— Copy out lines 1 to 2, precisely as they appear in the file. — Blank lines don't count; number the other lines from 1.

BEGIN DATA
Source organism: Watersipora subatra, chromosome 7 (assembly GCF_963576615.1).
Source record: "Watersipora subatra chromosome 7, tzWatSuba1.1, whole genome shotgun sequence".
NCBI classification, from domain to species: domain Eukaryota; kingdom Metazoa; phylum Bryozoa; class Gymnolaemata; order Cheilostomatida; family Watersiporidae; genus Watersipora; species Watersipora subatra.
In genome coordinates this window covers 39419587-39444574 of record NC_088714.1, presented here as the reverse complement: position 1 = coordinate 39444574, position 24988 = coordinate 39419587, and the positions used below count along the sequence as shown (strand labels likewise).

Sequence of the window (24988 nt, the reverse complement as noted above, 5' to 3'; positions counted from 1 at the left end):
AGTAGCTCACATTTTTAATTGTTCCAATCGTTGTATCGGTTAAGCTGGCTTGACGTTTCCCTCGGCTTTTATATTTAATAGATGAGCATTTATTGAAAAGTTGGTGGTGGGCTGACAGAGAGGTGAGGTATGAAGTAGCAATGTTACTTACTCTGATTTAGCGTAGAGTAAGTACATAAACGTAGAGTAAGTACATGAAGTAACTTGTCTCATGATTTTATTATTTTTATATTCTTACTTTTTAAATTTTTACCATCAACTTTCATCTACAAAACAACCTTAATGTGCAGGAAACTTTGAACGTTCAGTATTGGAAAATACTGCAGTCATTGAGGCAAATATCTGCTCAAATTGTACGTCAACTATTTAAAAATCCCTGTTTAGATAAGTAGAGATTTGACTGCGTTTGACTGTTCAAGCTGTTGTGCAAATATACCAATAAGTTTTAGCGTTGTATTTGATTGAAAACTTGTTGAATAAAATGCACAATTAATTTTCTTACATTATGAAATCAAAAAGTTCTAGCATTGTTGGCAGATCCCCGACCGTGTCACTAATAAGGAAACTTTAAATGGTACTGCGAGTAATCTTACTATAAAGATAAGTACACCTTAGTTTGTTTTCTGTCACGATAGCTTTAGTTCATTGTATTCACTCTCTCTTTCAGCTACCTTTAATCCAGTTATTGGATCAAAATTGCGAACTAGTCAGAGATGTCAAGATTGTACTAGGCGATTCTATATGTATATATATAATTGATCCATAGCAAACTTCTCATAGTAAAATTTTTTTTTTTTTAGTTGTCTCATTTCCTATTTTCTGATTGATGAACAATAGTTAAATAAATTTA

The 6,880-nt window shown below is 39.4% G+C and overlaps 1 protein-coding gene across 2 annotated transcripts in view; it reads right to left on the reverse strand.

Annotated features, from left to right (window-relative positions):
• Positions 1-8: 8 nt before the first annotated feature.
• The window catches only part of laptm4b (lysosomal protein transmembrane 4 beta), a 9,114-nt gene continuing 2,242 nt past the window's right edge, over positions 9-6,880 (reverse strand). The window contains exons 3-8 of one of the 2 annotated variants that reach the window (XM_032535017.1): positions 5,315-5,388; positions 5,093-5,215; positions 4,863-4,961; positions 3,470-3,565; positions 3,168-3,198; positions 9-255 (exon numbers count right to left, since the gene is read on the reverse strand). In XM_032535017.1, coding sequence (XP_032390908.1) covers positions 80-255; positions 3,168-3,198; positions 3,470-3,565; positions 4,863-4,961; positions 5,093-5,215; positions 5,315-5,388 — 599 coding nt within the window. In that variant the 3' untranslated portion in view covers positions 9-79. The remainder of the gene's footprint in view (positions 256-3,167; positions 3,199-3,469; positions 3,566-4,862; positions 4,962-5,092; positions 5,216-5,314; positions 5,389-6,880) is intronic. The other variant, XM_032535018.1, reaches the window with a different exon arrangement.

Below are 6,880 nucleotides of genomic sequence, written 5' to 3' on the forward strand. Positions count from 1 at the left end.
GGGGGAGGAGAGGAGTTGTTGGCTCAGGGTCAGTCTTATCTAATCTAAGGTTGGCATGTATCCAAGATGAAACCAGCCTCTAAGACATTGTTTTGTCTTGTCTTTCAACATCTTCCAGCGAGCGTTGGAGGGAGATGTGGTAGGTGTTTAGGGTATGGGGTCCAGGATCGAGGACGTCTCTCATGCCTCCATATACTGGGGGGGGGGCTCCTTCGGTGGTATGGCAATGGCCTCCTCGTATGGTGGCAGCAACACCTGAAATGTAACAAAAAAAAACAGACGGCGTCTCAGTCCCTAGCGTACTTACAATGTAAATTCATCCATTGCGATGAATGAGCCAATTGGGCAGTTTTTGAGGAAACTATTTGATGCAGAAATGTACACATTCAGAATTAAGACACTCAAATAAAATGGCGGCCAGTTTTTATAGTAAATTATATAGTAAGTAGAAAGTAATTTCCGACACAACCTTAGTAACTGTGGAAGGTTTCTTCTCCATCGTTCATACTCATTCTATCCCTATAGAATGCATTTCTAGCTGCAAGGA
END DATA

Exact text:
Source organism: Watersipora subatra, chromosome 7 (assembly GCF_963576615.1).
Source record: "Watersipora subatra chromosome 7, tzWatSuba1.1, whole genome shotgun sequence".